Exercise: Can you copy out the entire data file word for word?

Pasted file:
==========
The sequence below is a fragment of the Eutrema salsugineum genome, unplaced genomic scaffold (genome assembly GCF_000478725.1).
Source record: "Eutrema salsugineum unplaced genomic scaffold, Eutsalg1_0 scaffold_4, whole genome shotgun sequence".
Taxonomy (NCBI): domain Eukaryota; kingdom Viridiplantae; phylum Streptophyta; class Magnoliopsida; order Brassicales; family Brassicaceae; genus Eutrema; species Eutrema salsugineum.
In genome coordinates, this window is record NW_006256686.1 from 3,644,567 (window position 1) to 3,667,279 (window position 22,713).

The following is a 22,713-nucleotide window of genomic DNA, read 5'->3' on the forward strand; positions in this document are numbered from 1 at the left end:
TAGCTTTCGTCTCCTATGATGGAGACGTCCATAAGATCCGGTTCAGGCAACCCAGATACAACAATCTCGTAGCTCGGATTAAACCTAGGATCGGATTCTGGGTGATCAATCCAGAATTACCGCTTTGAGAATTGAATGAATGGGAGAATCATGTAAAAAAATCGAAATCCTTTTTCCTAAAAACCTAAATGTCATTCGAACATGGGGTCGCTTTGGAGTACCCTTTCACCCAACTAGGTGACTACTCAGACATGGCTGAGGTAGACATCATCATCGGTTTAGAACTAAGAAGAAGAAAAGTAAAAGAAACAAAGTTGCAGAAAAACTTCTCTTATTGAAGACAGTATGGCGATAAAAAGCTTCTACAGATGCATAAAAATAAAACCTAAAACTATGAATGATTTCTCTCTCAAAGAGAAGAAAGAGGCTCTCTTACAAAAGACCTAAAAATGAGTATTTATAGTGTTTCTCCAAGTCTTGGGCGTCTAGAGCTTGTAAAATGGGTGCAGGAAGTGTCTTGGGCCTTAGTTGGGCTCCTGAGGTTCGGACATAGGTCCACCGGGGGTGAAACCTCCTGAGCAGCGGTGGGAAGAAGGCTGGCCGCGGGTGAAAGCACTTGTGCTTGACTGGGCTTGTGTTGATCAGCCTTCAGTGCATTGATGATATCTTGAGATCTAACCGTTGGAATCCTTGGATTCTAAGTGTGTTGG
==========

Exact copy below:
The sequence below is a fragment of the Eutrema salsugineum genome, unplaced genomic scaffold (genome assembly GCF_000478725.1).
Source record: "Eutrema salsugineum unplaced genomic scaffold, Eutsalg1_0 scaffold_4, whole genome shotgun sequence".
Taxonomy (NCBI): domain Eukaryota; kingdom Viridiplantae; phylum Streptophyta; class Magnoliopsida; order Brassicales; family Brassicaceae; genus Eutrema; species Eutrema salsugineum.
In genome coordinates, this window is record NW_006256686.1 from 3,644,567 (window position 1) to 3,667,279 (window position 22,713).

The following is a 22,713-nucleotide window of genomic DNA, read 5'->3' on the forward strand; positions in this document are numbered from 1 at the left end:
TAGCTTTCGTCTCCTATGATGGAGACGTCCATAAGATCCGGTTCAGGCAACCCAGATACAACAATCTCGTAGCTCGGATTAAACCTAGGATCGGATTCTGGGTGATCAATCCAGAATTACCGCTTTGAGAATTGAATGAATGGGAGAATCATGTAAAAAAATCGAAATCCTTTTTCCTAAAAACCTAAATGTCATTCGAACATGGGGTCGCTTTGGAGTACCCTTTCACCCAACTAGGTGACTACTCAGACATGGCTGAGGTAGACATCATCATCGGTTTAGAACTAAGAAGAAGAAAAGTAAAAGAAACAAAGTTGCAGAAAAACTTCTCTTATTGAAGACAGTATGGCGATAAAAAGCTTCTACAGATGCATAAAAATAAAACCTAAAACTATGAATGATTTCTCTCTCAAAGAGAAGAAAGAGGCTCTCTTACAAAAGACCTAAAAATGAGTATTTATAGTGTTTCTCCAAGTCTTGGGCGTCTAGAGCTTGTAAAATGGGTGCAGGAAGTGTCTTGGGCCTTAGTTGGGCTCCTGAGGTTCGGACATAGGTCCACCGGGGGTGAAACCTCCTGAGCAGCGGTGGGAAGAAGGCTGGCCGCGGGTGAAAGCACTTGTGCTTGACTGGGCTTGTGTTGATCAGCCTTCAGTGCATTGATGATATCTTGAGATCTAACCGTTGGAATCCTTGGATTCTAAGTGTGTTGG